Haemophilia clinical outcomes

Clinical outcomes are measurable changes in health, function or quality of life that result from our care. Constant review of our clinical outcomes establishes standards against which to continuously improve all aspects of our practice.

About the Haemophilia Service

The Great Ormond Street Hospital (GOSH) Haemophilia Comprehensive Care Centre treats children and young people with inherited bleeding disorders and some thrombotic conditions. 

The centre is the largest paediatric centre in Europe and acts as the hub of the North London Paediatric Haemophilia Network. The centre manages the care of over 650 patients with a variety of inherited bleeding disorders of different severities including:

  • Haemophilia A
  • Haemophilia B
  • Von Willebrands disease
  • Factor X Deficiency
  • Factor XI Deficiency
  • Glanzmann's thrombasthenia

The complex nature of these lifelong conditions requires specialist care in a multi-disciplinary setting with input from consultants, clinical nurse specialists and physiotherapists. As one of the leading paediatric haemophilia centres in the world, GOSH specialises in the management of complex cases. These include patients with inhibitors or those requiring surgery.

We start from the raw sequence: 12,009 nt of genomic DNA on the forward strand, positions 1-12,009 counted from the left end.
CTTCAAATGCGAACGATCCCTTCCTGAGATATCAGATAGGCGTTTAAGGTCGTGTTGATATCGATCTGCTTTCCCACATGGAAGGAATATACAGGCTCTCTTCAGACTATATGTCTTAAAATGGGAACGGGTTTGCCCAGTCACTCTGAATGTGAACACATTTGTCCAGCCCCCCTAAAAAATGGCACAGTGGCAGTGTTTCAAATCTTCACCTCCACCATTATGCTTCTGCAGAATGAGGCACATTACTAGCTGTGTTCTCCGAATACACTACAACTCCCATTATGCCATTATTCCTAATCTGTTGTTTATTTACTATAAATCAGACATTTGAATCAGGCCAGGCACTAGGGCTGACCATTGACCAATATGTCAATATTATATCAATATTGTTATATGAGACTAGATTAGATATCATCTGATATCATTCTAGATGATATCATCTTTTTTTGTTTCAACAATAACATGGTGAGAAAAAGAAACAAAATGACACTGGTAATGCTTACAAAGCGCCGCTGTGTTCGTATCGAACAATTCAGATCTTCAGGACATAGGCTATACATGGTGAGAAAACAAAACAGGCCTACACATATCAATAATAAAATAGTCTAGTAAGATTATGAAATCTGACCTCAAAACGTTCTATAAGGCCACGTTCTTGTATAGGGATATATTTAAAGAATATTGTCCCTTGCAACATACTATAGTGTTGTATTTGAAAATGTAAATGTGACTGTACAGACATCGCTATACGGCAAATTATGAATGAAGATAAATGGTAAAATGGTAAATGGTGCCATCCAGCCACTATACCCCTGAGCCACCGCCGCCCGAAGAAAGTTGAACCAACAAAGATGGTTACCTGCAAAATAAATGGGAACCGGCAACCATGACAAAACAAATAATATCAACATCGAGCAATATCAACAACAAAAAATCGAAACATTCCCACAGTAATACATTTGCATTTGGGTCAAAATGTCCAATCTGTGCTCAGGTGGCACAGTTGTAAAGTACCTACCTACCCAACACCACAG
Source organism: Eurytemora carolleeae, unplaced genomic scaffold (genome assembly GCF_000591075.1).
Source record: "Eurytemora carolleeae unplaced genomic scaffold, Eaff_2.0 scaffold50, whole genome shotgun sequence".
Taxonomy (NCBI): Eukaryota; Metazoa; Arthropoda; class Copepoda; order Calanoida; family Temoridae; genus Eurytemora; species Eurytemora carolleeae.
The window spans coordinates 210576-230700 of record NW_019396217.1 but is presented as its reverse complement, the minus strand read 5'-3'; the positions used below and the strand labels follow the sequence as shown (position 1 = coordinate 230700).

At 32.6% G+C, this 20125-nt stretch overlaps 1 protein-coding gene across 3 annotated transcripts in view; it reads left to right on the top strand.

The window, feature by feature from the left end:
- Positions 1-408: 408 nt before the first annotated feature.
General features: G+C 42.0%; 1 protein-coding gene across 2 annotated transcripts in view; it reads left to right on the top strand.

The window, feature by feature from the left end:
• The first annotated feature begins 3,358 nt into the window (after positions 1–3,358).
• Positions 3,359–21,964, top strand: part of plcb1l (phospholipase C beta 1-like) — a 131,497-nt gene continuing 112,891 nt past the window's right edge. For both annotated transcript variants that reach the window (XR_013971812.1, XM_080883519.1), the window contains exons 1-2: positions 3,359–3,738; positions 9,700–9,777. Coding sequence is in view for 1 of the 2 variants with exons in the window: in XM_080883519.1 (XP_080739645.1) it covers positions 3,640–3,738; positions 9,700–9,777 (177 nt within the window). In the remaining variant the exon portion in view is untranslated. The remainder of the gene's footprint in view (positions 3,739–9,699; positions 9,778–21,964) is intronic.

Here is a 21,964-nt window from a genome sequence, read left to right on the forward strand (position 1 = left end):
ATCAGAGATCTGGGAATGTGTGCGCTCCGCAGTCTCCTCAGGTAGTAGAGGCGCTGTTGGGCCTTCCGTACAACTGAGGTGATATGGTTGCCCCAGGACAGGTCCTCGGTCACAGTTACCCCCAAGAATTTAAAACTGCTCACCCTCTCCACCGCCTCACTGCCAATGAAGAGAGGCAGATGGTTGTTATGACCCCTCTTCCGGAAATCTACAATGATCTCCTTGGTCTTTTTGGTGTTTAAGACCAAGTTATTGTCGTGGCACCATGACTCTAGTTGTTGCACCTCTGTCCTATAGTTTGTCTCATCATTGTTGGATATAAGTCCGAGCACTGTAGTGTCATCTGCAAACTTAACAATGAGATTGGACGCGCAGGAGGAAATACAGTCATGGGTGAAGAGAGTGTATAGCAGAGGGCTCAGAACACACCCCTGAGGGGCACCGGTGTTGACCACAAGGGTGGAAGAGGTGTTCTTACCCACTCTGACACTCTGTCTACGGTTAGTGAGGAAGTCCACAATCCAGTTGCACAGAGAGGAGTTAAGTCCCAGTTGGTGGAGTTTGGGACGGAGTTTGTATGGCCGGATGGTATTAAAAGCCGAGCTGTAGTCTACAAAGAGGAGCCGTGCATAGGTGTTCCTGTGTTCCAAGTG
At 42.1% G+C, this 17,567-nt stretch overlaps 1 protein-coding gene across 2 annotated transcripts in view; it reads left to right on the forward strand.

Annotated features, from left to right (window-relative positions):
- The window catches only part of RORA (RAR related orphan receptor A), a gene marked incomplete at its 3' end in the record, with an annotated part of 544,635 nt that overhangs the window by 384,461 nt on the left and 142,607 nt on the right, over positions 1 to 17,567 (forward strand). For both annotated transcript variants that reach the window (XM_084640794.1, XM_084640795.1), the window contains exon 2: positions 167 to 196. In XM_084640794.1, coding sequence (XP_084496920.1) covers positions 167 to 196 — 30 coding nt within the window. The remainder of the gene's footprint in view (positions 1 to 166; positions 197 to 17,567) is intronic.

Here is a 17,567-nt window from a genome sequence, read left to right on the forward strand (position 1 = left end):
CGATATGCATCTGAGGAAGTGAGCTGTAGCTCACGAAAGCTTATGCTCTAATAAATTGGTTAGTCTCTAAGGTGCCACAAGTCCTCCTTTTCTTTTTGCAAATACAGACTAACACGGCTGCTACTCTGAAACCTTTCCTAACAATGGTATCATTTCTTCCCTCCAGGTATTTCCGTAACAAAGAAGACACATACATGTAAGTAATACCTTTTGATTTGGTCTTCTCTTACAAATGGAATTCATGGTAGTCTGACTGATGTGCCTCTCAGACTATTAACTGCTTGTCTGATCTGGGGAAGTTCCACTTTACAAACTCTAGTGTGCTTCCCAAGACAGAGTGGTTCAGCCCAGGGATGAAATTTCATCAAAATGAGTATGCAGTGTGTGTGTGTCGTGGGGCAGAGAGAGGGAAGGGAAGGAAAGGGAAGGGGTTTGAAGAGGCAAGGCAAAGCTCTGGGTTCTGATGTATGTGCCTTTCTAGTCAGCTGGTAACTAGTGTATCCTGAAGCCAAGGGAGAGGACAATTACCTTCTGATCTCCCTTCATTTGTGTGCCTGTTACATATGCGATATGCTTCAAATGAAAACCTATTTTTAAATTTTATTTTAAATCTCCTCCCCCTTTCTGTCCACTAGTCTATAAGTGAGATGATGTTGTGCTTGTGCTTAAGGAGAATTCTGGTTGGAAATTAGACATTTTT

Clinical outcome measures

1. Number of patients prescribed prophylactic treatment

Some patients with inherited bleeding disorders require regular infusions of factor products, known as prophylaxis, in order to prevent spontaneous bleeding. These infusions can be up to once a day.

Numerator: Number of severe Haemophilia A or B patients on active treatment prescribed a prophylactic regimen.

Denominator: Number of severe Haemophilia A or B patients on active treatment.

Prophylaxis is not necessary within the first months of life in most cases and the discrepancy between the total number of patients and those on prophylaxis reflects young babies not yet started on regular treatment.

Table 1 Number of severe Haemophilia A or B patients prescribed a prophylactic regimen, 2020/21

Number of severe Haemophilia A or B patients on active treatment Quarter 1 Quarter 2 Quarter 3 Quarter 4
Number of patients prescribed a prophylactic regimen 132 133 135 141
Number of patients on active treatment 136 134 137 143
Percentage of patients prescribed a prophylaxis regimen 97.1% 99.3% 98.5% 98.6%

2. Number of severe patients seen for review

In order to monitor patients’ care and provide access to specialist treatment such as physiotherapy, patients are formally reviewed at the Centre every three to 12 months depending on age and severity. This process allows Centre staff to adjust treatment doses and provide advice on any clinical problems that may have arisen. The review rates seen below show the proportion of severe Haemophilia A or B patients registered at the Centre, with at least two documented clinical reviews in each 12 month review period. All patients were offered at least two reviews within this period but due to the COVID epidemic, attendance was not possible for all families.